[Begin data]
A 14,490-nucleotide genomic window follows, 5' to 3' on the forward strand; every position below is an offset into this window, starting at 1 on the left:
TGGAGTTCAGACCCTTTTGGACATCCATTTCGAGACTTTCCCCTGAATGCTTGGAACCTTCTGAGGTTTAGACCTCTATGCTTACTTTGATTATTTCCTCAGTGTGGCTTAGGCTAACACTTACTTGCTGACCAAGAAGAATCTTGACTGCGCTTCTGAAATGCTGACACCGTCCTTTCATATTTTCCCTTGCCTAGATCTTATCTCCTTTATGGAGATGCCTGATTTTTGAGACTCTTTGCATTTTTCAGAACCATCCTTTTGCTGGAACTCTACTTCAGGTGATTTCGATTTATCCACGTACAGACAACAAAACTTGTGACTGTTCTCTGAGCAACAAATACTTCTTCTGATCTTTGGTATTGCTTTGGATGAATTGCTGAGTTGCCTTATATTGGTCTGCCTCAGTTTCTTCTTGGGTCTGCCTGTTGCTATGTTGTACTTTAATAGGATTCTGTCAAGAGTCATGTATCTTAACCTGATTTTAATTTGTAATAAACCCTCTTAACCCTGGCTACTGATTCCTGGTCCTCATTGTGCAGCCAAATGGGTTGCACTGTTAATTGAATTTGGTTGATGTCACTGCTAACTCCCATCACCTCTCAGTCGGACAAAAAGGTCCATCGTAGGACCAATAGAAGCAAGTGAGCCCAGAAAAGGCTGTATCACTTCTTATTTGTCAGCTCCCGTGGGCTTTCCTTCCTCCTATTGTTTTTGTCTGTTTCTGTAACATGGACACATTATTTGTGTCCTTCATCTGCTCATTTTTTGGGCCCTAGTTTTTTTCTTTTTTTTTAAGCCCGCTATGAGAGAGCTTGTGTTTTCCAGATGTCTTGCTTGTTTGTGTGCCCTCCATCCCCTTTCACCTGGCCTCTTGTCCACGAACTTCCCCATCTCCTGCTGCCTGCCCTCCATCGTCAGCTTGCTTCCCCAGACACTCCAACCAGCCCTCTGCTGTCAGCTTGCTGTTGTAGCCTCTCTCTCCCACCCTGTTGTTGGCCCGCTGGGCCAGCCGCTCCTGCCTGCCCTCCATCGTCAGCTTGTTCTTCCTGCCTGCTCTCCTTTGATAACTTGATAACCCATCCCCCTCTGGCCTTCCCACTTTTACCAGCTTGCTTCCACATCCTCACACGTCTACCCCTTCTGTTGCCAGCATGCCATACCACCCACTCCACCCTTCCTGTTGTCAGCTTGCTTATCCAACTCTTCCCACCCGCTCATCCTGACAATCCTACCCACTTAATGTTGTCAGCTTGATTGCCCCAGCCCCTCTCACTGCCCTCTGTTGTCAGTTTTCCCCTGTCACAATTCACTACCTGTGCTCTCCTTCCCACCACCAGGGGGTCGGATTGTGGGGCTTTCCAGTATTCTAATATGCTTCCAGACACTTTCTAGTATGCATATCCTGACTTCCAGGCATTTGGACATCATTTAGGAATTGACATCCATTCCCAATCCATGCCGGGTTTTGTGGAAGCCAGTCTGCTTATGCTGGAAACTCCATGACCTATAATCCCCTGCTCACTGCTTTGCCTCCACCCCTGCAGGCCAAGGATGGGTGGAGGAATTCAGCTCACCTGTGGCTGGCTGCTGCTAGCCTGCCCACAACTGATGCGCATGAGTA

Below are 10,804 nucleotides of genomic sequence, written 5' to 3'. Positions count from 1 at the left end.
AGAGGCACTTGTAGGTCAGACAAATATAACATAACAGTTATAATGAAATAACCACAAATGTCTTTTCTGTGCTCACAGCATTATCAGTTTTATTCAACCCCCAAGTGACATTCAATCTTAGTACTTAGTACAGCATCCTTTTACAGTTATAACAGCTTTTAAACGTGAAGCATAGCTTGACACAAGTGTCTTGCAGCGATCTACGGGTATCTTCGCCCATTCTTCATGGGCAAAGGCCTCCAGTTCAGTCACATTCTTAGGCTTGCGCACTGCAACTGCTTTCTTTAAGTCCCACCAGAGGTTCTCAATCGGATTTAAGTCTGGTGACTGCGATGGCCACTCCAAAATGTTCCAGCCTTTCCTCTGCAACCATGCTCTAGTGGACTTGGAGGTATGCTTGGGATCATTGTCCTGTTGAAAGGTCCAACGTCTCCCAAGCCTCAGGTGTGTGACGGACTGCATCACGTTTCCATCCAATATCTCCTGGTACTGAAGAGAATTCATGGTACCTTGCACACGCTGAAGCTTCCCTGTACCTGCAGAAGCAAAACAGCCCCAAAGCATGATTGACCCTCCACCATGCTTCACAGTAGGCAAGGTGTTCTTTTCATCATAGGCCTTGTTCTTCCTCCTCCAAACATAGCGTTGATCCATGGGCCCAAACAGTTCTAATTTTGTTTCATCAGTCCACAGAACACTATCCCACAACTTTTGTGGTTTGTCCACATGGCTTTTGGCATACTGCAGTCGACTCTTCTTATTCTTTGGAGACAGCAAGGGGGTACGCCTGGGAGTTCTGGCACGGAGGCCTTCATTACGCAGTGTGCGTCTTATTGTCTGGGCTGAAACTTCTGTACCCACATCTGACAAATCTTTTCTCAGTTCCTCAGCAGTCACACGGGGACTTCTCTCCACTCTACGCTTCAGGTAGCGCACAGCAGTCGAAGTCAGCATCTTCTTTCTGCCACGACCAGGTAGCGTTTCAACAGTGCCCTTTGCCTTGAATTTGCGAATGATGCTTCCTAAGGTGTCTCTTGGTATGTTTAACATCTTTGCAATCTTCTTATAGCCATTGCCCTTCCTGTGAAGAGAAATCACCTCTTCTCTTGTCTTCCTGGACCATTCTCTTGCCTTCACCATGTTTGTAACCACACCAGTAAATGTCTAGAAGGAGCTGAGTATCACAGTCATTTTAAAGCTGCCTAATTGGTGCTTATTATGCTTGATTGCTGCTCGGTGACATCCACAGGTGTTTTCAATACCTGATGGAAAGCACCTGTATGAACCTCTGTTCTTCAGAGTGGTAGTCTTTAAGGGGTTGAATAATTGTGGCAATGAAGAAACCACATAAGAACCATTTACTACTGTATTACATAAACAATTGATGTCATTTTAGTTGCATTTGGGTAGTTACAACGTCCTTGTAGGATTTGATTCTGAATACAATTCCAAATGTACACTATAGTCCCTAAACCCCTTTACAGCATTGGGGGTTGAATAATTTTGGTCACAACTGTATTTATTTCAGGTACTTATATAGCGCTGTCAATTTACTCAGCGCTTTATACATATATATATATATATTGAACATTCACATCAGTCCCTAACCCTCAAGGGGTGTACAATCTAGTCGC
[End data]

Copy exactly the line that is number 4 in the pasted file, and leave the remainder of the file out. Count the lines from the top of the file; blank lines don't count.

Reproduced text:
AGAGGCACTTGTAGGTCAGACAAATATAACATAACAGTTATAATGAAATAACCACAAATGTCTTTTCTGTGCTCACAGCATTATCAGTTTTATTCAACCCCCAAGTGACATTCAATCTTAGTACTTAGTACAGCATCCTTTTACAGTTATAACAGCTTTTAAACGTGAAGCATAGCTTGACACAAGTGTCTTGCAGCGATCTACGGGTATCTTCGCCCATTCTTCATGGGCAAAGGCCTCCAGTTCAGTCACATTCTTAGGCTTGCGCACTGCAACTGCTTTCTTTAAGTCCCACCAGAGGTTCTCAATCGGATTTAAGTCTGGTGACTGCGATGGCCACTCCAAAATGTTCCAGCCTTTCCTCTGCAACCATGCTCTAGTGGACTTGGAGGTATGCTTGGGATCATTGTCCTGTTGAAAGGTCCAACGTCTCCCAAGCCTCAGGTGTGTGACGGACTGCATCACGTTTCCATCCAATATCTCCTGGTACTGAAGAGAATTCATGGTACCTTGCACACGCTGAAGCTTCCCTGTACCTGCAGAAGCAAAACAGCCCCAAAGCATGATTGACCCTCCACCATGCTTCACAGTAGGCAAGGTGTTCTTTTCATCATAGGCCTTGTTCTTCCTCCTCCAAACATAGCGTTGATCCATGGGCCCAAACAGTTCTAATTTTGTTTCATCAGTCCACAGAACACTATCCCACAACTTTTGTGGTTTGTCCACATGGCTTTTGGCATACTGCAGTCGACTCTTCTTATTCTTTGGAGACAGCAAGGGGGTACGCCTGGGAGTTCTGGCACGGAGGCCTTCATTACGCAGTGTGCGTCTTATTGTCTGGGCTGAAACTTCTGTACCCACATCTGACAAATCTTTTCTCAGTTCCTCAGCAGTCACACGGGGACTTCTCTCCACTCTACGCTTCAGGTAGCGCACAGCAGTCGAAGTCAGCATCTTCTTTCTGCCACGACCAGGTAGCGTTTCAACAGTGCCCTTTGCCTTGAATTTGCGAATGATGCTTCCTAAGGTGTCTCTTGGTATGTTTAACATCTTTGCAATCTTCTTATAGCCATTGCCCTTCCTGTGAAGAGAAATCACCTCTTCTCTTGTCTTCCTGGACCATTCTCTTGCCTTCACCATGTTTGTAACCACACCAGTAAATGTCTAGAAGGAGCTGAGTATCACAGTCATTTTAAAGCTGCCTAATTGGTGCTTATTATGCTTGATTGCTGCTCGGTGACATCCACAGGTGTTTTCAATACCTGATGGAAAGCACCTGTATGAACCTCTGTTCTTCAGAGTGGTAGTCTTTAAGGGGTTGAATAATTGTGGCAATGAAGAAACCACATAAGAACCATTTACTACTGTATTACATAAACAATTGATGTCATTTTAGTTGCATTTGGGTAGTTACAACGTCCTTGTAGGATTTGATTCTGAATACAATTCCAAATGTACACTATAGTCCCTAAACCCCTTTACAGCATTGGGGGTTGAATAATTTTGGTCACAACTGTATTTATTTCAGGTACTTATATAGCGCTGTCAATTTACTCAGCGCTTTATACATATATATATATATATTGAACATTCACATCAGTCCCTAACCCTCAAGGGGTGTACAATCTAGTCGC